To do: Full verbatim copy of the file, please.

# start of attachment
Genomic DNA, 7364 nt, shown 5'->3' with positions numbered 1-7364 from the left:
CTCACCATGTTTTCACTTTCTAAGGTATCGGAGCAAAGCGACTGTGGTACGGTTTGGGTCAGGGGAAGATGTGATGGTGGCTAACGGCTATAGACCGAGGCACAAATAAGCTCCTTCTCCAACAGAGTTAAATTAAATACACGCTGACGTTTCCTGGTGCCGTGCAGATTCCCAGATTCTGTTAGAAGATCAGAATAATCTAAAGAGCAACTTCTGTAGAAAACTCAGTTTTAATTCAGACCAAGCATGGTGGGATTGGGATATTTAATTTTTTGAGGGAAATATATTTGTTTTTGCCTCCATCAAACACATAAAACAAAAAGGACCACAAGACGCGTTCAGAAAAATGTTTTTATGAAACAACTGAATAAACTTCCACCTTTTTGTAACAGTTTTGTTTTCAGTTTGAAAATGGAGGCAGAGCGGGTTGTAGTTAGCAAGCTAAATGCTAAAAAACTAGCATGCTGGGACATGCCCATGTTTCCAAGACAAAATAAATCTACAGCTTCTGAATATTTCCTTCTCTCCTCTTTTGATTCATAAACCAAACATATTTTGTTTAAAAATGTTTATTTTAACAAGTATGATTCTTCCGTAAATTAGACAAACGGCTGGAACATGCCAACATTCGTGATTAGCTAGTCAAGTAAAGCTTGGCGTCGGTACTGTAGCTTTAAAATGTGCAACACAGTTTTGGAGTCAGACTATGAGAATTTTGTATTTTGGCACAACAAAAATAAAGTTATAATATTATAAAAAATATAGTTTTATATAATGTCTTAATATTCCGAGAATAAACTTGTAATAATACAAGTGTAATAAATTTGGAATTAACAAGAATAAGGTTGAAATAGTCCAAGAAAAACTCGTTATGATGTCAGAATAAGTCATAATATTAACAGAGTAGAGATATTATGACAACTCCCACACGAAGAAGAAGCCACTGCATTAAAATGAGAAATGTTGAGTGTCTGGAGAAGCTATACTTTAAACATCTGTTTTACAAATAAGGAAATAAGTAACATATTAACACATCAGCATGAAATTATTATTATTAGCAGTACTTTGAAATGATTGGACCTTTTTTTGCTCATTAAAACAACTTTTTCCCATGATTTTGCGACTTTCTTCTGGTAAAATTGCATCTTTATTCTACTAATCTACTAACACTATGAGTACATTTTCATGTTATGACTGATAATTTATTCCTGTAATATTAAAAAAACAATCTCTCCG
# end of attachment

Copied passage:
Genomic DNA, 7364 nt, shown 5'->3' with positions numbered 1-7364 from the left:
CTCACCATGTTTTCACTTTCTAAGGTATCGGAGCAAAGCGACTGTGGTACGGTTTGGGTCAGGGGAAGATGTGATGGTGGCTAACGGCTATAGACCGAGGCACAAATAAGCTCCTTCTCCAACAGAGTTAAATTAAATACACGCTGACGTTTCCTGGTGCCGTGCAGATTCCCAGATTCTGTTAGAAGATCAGAATAATCTAAAGAGCAACTTCTGTAGAAAACTCAGTTTTAATTCAGACCAAGCATGGTGGGATTGGGATATTTAATTTTTTGAGGGAAATATATTTGTTTTTGCCTCCATCAAACACATAAAACAAAAAGGACCACAAGACGCGTTCAGAAAAATGTTTTTATGAAACAACTGAATAAACTTCCACCTTTTTGTAACAGTTTTGTTTTCAGTTTGAAAATGGAGGCAGAGCGGGTTGTAGTTAGCAAGCTAAATGCTAAAAAACTAGCATGCTGGGACATGCCCATGTTTCCAAGACAAAATAAATCTACAGCTTCTGAATATTTCCTTCTCTCCTCTTTTGATTCATAAACCAAACATATTTTGTTTAAAAATGTTTATTTTAACAAGTATGATTCTTCCGTAAATTAGACAAACGGCTGGAACATGCCAACATTCGTGATTAGCTAGTCAAGTAAAGCTTGGCGTCGGTACTGTAGCTTTAAAATGTGCAACACAGTTTTGGAGTCAGACTATGAGAATTTTGTATTTTGGCACAACAAAAATAAAGTTATAATATTATAAAAAATATAGTTTTATATAATGTCTTAATATTCCGAGAATAAACTTGTAATAATACAAGTGTAATAAATTTGGAATTAACAAGAATAAGGTTGAAATAGTCCAAGAAAAACTCGTTATGATGTCAGAATAAGTCATAATATTAACAGAGTAGAGATATTATGACAACTCCCACACGAAGAAGAAGCCACTGCATTAAAATGAGAAATGTTGAGTGTCTGGAGAAGCTATACTTTAAACATCTGTTTTACAAATAAGGAAATAAGTAACATATTAACACATCAGCATGAAATTATTATTATTAGCAGTACTTTGAAATGATTGGACCTTTTTTTGCTCATTAAAACAACTTTTTCCCATGATTTTGCGACTTTCTTCTGGTAAAATTGCATCTTTATTCTACTAATCTACTAACACTATGAGTACATTTTCATGTTATGACTGATAATTTATTCCTGTAATATTAAAAAAACAATCTCTCCG